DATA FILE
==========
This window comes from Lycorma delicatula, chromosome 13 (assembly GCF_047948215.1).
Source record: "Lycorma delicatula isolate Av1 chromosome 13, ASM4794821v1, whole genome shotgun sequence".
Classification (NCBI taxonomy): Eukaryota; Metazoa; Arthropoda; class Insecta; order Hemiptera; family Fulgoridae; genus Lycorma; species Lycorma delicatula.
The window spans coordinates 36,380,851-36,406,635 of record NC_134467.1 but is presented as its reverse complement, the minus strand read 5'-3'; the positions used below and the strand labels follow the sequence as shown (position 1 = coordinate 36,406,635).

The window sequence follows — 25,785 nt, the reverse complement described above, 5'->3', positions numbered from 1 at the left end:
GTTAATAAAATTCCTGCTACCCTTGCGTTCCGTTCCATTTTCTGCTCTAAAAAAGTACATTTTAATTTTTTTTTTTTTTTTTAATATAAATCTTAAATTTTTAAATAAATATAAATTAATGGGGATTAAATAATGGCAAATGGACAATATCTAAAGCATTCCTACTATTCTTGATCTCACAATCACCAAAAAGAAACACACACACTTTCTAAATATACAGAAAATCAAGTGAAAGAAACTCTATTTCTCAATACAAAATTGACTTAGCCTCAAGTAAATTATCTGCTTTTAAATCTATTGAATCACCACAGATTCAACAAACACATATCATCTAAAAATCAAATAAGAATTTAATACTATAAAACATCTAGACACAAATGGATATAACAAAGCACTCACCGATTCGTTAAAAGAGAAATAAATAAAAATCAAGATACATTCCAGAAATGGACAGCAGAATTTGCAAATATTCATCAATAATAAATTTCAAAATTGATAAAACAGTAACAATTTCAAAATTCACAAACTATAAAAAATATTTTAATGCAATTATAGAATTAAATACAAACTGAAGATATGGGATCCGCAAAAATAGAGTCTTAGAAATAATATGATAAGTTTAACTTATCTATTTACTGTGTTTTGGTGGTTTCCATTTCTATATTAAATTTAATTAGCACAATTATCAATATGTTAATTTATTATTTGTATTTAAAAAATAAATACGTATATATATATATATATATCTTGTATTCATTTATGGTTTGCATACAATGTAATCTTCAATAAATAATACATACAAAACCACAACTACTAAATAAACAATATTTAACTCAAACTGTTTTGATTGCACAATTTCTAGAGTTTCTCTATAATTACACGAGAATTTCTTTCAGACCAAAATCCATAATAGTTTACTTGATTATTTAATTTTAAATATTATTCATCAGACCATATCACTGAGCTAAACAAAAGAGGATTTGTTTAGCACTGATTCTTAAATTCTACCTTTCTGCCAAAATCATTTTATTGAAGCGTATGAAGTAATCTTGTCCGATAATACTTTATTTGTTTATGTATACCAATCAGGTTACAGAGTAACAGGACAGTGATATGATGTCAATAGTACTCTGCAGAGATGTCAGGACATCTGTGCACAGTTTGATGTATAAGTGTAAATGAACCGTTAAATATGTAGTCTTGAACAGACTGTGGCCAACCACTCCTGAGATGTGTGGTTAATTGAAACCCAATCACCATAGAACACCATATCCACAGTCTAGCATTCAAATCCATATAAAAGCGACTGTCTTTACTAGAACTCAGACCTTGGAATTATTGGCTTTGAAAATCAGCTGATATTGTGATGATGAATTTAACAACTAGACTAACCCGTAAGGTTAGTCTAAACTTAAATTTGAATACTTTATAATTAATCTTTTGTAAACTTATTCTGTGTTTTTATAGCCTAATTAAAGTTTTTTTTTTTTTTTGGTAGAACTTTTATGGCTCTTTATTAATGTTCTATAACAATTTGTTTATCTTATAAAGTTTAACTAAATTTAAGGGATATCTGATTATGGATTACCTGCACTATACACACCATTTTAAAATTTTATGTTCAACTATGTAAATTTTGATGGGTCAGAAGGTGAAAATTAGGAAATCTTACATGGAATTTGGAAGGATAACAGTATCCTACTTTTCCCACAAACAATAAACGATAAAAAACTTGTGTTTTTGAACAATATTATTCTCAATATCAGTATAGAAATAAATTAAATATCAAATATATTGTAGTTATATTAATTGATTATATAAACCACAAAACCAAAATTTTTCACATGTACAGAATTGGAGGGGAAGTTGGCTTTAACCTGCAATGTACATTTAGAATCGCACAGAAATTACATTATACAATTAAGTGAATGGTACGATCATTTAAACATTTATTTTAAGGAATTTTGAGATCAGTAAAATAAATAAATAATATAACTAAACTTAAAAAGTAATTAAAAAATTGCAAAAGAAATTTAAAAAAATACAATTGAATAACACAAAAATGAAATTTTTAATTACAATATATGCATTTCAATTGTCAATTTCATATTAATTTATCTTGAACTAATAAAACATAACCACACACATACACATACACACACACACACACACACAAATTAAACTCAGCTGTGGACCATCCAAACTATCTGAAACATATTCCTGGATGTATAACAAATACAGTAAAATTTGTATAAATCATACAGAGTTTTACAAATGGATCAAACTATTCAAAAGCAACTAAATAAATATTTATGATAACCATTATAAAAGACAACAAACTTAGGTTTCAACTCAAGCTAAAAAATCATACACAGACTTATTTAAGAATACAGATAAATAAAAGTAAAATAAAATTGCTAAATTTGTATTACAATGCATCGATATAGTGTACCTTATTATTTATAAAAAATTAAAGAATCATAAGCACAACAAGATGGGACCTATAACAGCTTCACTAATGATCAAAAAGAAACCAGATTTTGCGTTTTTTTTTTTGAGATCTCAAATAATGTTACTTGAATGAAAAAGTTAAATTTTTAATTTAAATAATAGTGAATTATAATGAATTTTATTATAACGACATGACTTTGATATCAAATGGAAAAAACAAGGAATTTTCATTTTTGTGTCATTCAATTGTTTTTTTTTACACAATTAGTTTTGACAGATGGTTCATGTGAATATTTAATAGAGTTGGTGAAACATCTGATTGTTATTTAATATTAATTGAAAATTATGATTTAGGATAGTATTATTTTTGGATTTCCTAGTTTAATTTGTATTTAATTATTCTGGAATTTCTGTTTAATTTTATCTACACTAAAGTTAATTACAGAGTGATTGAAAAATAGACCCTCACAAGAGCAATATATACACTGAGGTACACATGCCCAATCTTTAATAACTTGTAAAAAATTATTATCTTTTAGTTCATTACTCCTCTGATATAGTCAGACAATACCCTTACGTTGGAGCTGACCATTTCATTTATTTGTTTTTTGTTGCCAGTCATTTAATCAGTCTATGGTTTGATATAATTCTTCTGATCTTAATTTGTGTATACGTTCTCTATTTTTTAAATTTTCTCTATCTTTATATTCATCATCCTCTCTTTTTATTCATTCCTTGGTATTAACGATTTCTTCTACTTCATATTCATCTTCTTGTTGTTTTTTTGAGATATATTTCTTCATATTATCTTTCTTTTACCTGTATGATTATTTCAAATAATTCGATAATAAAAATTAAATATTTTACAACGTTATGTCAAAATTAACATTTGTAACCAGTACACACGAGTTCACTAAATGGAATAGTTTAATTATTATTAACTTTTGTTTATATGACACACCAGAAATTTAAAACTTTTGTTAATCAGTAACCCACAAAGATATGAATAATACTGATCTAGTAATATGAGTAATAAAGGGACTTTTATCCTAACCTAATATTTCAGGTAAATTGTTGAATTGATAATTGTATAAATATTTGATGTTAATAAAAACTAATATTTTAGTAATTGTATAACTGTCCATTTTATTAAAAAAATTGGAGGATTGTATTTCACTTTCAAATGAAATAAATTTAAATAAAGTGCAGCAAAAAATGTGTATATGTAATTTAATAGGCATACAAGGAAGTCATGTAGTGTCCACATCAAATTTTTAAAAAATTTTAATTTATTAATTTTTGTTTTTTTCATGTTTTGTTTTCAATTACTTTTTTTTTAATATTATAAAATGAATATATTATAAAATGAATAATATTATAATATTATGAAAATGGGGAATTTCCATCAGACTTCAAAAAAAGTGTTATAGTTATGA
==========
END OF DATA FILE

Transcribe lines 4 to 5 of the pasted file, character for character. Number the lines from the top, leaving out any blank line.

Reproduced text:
The window spans coordinates 36,380,851-36,406,635 of record NC_134467.1 but is presented as its reverse complement, the minus strand read 5'-3'; the positions used below and the strand labels follow the sequence as shown (position 1 = coordinate 36,406,635).

The window sequence follows — 25,785 nt, the reverse complement described above, 5'->3', positions numbered from 1 at the left end: